POMEROY — Thursday marked a big step in bringing public transportation to Meigs County.
While the first vehicles are not expected to be on the road until 2022, the funding to establish the system and begin the planning process has been secured.
“This will be a big thing for Meigs County. Transportation is always a barrier that comes up when discussing the needs of the area,” said Meigs County Department of Job and Family Services Director Chris Shank.
Shank explained that in early 2020 conversations were taking place with a small group of county officials and the Ohio Department of Transportation (ODOT) when the topic of public transportation came up as it often does.
Shank and Commissioner Randy Smith, along with other representatives from the area made a trip to Perry County to meet with the Job and Family Services, which operates the public transportation system in that county.
In February, Meigs JFS sent a letter to ODOT which was an intent to apply for funding for 2021 to begin the process of a public transportation system.
In March, Shank said they were notified that there would be pilot money available for the remainder of 2020 through the CARES Act.
Paperwork approved on Thursday by the commissioners allows acceptance of the $90,797 in pilot program funding. Shank presented three resolutions to the Meigs County Commissioners for approval, accepting pilot project funding from the Ohio Department of Transportation (ODOT), and allowing JFS to work with ODOT on the project.
“The Commissioners are behind it and excited to see this come to the county,” said Shank.
President of the Commissioners Smith, during Thursday’s meeting, thanked Shank for his work on the project.
Smith noted that Meigs County Department of Job and Family Services in already a busy agency, and commended them for taking on the additional work of the transportation system for the county.
Shank emphasized that no county general funds or Department of Job and Family Services funds will be used for the transportation system. Funding will be through the grant, with the hope of making the transportation program become self sustaining.
With that funding, a Mobility Manager will be hired to be the “boots on the ground” person to coordinate with local agencies, schools, villages and others to update the Meigs County Coordinated Transportation Plan which will be the guiding document as the process moves forward. The goal is to have the updates completed by the end of 2020, but it could extend to no later than March 31, 2021.
While the 2020 funding is in place, Shank said they are currently finalizing the 2021 application which is due on May 27. A decision on that funding is expected in July.
Shank explained that they have a very good application in place to move forward with the 2021 funding which would include additional planning for the system.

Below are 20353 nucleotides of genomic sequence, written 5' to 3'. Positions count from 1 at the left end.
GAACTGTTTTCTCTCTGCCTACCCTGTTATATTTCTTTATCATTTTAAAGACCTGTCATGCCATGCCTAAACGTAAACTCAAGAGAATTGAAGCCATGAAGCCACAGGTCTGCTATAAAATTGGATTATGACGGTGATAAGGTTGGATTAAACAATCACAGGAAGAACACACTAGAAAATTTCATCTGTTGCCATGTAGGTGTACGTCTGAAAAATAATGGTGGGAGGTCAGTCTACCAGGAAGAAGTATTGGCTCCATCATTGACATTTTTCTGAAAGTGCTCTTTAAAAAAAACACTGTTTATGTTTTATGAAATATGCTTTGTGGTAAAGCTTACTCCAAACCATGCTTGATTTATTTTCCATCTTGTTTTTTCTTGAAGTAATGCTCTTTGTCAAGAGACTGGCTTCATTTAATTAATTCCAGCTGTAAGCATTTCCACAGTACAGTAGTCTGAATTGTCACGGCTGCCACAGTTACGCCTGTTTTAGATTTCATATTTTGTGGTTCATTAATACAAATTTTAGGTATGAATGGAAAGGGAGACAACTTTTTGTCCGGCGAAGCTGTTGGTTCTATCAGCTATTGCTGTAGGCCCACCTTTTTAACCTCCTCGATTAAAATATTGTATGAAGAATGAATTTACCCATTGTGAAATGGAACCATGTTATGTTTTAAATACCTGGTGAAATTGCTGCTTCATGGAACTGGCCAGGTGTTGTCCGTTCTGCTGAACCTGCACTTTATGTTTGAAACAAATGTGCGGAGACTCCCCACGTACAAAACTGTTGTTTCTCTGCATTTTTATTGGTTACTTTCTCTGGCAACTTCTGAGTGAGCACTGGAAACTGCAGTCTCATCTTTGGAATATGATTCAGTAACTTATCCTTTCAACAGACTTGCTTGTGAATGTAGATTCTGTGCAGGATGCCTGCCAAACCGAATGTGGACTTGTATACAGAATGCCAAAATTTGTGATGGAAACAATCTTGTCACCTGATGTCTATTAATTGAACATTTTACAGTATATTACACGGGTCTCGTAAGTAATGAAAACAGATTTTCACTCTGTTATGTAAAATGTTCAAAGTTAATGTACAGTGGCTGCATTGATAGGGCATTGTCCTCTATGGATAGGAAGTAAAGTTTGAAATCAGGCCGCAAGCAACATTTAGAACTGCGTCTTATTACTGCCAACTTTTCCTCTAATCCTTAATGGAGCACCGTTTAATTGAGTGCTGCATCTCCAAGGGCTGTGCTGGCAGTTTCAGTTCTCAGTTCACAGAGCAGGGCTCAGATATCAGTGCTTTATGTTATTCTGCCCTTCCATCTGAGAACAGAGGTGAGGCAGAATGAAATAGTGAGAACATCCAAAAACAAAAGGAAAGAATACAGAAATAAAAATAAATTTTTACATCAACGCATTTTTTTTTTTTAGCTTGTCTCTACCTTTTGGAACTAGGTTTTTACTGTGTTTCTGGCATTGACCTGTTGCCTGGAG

This time next year they would be completing the 2022 funding application. It is that application which would include the purchase of vehicles, the hiring of drivers and the set up of a dispatching system.
Best case scenario, Shank explained, is that the first vehicles as part of the Meigs County Public Transportation System would roll out in early 2022.
The initial system would be an “on-demand” system where anyone can call and schedule a ride. The system will be open to anyone in Meigs County with the rides coordinated through dispatch.
Shank said they plan to reach out to other agencies and organizations in the county which have transportation contracts as part of their services in hopes to include them in the new system as well. This has been done in Perry County and has been a cost savings for the agencies involved, said Shank.
There will not be a fixed transportation route or designated stops when the system is launched, but that could become a reality down the road with stops set up in the county, in addition to the on-demand system.
“This will be good for economic growth in the county,” explained Theresa Lavender of OhioMeansJobs Meigs County. “Businesses, when looking for places to establish, look at things like public transportation which can help people get to an from work.”
Shank said that Perry County has been very helpful in providing information on the system and how it is run, and will be the model that Meigs County will be following.
In addition to Perry County JFS, Buckeye Hills Regional Council has been assisting and providing guidance over the past few months.
Shank said that they have learned a lot in the last five months about a public transportation system.
“It has been an education for us, but we have the staff to get through it (the process of starting the system),” said Shank.
“It is exciting to see the process starting,” said Lavender.
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